IP Cases & Articles

Post Trade Mark Registration Considerations

Trade marks are due for renewal every 10 years following registration and are subject to the payment of a renewal fee. Once a mark is registered it can be renewed indefinitely. There is a six-month grace period from the expiry date of the registration with the payment of a late renewal fee. If the mark is not renewed during that time it is removed from the Register. It can be restored to the Register within a further six months (12 months from expiry) with good reasons for the non-renewal and the payment of a restoration fee and late renewal fee.


If the mark has not been put to 'genuine use' for a continuous period of five years by the owner (or with their consent), and there are no proper reasons for non-use, it will become vulnerable to challenge on the grounds of non-use. If the registration is a CTM, use of the mark in just one of the 27 member states may be sufficient to amount to “genuine use”. Use does not necessarily need to be significant. However, it should not be 'token' or 'sham' according to current case law.

Best practice

There are certain best practice rules that trade mark owners should attempt to follow:

1. Use the TM or ® symbols
The TM symbol can be used alongside a mark at any time, even if the mark is not registered. It shows that the mark is being used in a trade mark sense to identify products or services. Once a registration is obtained, it is possible to use the ® symbol to make it clear to others that there are statutory registered rights attached to the mark. This acts as a form of deterrent to third parties. It is an offence to use this symbol if the trade mark is not registered. It is also advisable to use a statement indicting that the trade mark is the property of the proprietor.

2. Set up a watching service
It is recommended that a watching service is set up in each country of interest to monitor any misuse of similar or identical trade marks by third parties. D Young & Co can set this service up at a low annual cost and provide as little or as much advice as necessary on potentially conflicting marks which are identified. For further information, please contact your usual D Young & Co advisor.

3. Register a domain name
If this has not already been done, the registration of a corresponding domain name in the relevant territory is a cheap and often valuable asset to seek. Further information on domain names is available in D Young & Co article "How to Challenge a .co.uk Domain Name" and in the D Young & Co Domain Names Primer (see linked resources, right).

4. Do not alter the form of the mark
A trade mark must be used as it is registered at all times. If material changes are made to the way the mark is used, a new application may be required. Proprietors should avoid using hyphenations and abbreviations. If a word mark is used alongside a logo, proportions should be consistent with the registered trade mark. If a challenge is made on grounds of non-use it may well succeed if the mark has been used in a form which significantly differs from the registered mark.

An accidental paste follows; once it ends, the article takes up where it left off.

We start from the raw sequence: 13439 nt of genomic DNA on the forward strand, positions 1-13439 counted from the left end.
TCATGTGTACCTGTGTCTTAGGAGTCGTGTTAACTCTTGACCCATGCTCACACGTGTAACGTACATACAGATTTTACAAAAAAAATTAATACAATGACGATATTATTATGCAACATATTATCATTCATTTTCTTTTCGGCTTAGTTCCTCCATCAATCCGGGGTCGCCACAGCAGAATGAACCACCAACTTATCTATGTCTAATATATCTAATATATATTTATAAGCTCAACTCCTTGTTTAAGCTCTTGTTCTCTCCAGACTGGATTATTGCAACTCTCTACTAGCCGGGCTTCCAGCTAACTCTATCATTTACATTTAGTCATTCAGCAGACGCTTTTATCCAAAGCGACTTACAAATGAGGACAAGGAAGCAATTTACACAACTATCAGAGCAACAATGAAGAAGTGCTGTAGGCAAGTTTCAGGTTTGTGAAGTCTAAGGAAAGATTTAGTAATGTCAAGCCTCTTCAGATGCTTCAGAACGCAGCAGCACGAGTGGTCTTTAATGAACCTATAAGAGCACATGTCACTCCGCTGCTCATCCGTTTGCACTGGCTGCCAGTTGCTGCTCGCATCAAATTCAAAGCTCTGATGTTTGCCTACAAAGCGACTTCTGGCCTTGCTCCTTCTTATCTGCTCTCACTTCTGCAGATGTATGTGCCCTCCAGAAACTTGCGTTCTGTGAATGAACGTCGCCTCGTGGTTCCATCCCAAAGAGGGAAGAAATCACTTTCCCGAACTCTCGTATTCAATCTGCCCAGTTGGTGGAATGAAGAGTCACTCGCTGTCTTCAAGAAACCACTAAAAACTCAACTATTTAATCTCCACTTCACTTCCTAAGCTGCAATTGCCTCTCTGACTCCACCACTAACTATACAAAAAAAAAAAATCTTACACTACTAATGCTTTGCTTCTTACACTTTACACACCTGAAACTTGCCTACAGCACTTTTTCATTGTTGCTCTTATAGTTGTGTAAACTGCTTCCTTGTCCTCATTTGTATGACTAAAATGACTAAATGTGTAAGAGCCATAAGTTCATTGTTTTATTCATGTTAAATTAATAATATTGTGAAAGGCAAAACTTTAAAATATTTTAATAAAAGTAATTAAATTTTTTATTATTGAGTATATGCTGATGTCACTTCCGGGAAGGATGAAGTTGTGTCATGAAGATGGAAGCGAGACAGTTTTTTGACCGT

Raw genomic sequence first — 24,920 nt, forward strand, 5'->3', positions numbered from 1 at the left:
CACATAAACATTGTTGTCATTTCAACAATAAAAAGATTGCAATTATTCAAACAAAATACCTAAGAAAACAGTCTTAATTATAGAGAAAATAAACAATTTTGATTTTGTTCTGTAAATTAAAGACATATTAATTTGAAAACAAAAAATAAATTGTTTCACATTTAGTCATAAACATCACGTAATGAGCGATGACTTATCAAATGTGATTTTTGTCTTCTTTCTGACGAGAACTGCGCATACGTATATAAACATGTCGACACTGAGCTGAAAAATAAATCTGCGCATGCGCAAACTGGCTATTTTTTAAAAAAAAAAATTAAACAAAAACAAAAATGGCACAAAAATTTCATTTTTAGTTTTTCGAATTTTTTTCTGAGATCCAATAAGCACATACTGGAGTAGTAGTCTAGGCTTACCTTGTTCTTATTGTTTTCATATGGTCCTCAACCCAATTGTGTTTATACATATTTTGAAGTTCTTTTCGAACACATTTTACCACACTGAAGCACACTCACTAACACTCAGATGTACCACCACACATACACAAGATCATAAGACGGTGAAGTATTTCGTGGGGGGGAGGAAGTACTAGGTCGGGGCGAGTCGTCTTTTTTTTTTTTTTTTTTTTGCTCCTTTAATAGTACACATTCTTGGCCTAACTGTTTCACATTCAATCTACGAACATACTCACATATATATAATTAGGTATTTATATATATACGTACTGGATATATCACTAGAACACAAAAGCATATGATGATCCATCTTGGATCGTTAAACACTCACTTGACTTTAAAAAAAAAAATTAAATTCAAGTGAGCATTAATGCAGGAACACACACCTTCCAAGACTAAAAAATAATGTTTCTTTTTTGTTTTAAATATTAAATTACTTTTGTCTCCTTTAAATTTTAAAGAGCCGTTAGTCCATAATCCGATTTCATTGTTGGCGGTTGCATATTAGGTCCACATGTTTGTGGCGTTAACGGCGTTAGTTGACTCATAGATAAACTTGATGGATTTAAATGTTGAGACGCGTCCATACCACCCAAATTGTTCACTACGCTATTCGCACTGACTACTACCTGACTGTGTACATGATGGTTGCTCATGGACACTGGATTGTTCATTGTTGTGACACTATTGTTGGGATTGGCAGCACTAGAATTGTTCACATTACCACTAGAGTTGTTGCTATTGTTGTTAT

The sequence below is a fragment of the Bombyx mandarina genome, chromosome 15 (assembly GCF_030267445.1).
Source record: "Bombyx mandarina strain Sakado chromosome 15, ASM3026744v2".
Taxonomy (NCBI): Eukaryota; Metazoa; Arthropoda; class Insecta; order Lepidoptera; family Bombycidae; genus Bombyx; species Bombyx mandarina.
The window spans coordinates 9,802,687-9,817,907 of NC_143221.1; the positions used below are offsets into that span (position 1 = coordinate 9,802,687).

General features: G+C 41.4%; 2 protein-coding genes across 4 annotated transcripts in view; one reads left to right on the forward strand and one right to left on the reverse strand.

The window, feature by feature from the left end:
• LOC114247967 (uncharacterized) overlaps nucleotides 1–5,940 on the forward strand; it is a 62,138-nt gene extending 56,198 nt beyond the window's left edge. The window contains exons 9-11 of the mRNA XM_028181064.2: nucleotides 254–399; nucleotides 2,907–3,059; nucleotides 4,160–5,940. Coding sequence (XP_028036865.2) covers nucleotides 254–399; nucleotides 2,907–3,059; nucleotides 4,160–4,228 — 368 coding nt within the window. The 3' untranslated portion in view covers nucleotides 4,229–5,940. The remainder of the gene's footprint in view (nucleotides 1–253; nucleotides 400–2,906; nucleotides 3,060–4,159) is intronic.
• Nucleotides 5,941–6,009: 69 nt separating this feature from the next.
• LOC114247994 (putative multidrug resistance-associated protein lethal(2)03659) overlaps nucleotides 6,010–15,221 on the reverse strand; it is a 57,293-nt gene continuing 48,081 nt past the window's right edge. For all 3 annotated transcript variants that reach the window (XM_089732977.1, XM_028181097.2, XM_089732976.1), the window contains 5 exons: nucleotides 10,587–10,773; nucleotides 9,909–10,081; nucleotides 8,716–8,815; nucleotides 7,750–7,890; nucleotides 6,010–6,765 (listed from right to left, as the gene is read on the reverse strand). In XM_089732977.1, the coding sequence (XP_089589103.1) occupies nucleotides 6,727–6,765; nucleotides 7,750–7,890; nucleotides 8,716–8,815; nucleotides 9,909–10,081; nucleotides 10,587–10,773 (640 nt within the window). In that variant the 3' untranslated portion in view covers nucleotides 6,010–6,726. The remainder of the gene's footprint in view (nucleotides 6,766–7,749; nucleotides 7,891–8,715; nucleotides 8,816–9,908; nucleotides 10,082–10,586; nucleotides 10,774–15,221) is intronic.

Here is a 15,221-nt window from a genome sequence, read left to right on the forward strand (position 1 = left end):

5. Use word marks as adjectives
Grammatically, a word mark should always be used as an adjective and never as a noun or a verb. This prevents the mark from becoming generic or commonplace, which could threaten the scope of protection and enforceability of the mark. For example HOOVER being used in the form “I hoovered the carpet”. This is mis-use of the registered trade mark HOOVER.

6. Distinguish the trade mark from other text
For word marks, distinguish them from surrounding text where possible by using an alternative font, colour or bold or underlining to set them apart from surrounding text.

7. Retain evidence of use
Unforeseeable disputes can arise post registration. Whether the action is incoming or against a third party, the strength of each case often depends on the availability of evidence that the mark has been used in relation to the goods and/or services for which it is registered. Third party evidence such as newspaper references or industry awards won is given more weight than internal evidence. It is essential that records are kept and if facilities are not available to keep such information, D Young & Co has a user-friendly electronic storage facility and your usual advisor will be able to provide further information.

8. Affix the trade mark to the goods or services
Trade marks should be 'affixed' directly to products or their packaging where possible. This might be on tags, labels or the actual goods themselves. Trade marks should be clearly used in relation to services on signs, advertisements, letterheads, invoices and any other materials associated with the mark.


UK trade marks can be assigned or licensed to another individual or entity either with or without the goodwill associated with the mark and in relation to some or all of the goods or services for which it is registered (or in relation to the use of the mark in a particular manner or locality).

Assignments and licences must be in writing and signed by or on behalf of the assignor or grantor. It is advisable (although not compulsory) to record an assignment or licence at the Intellectual Property Office as soon as possible for it to take full effect and to be enforceable against third parties. This applies in most countries. A CTM can only be licensed as a whole and it is not possible to partially assign the mark in specific member states.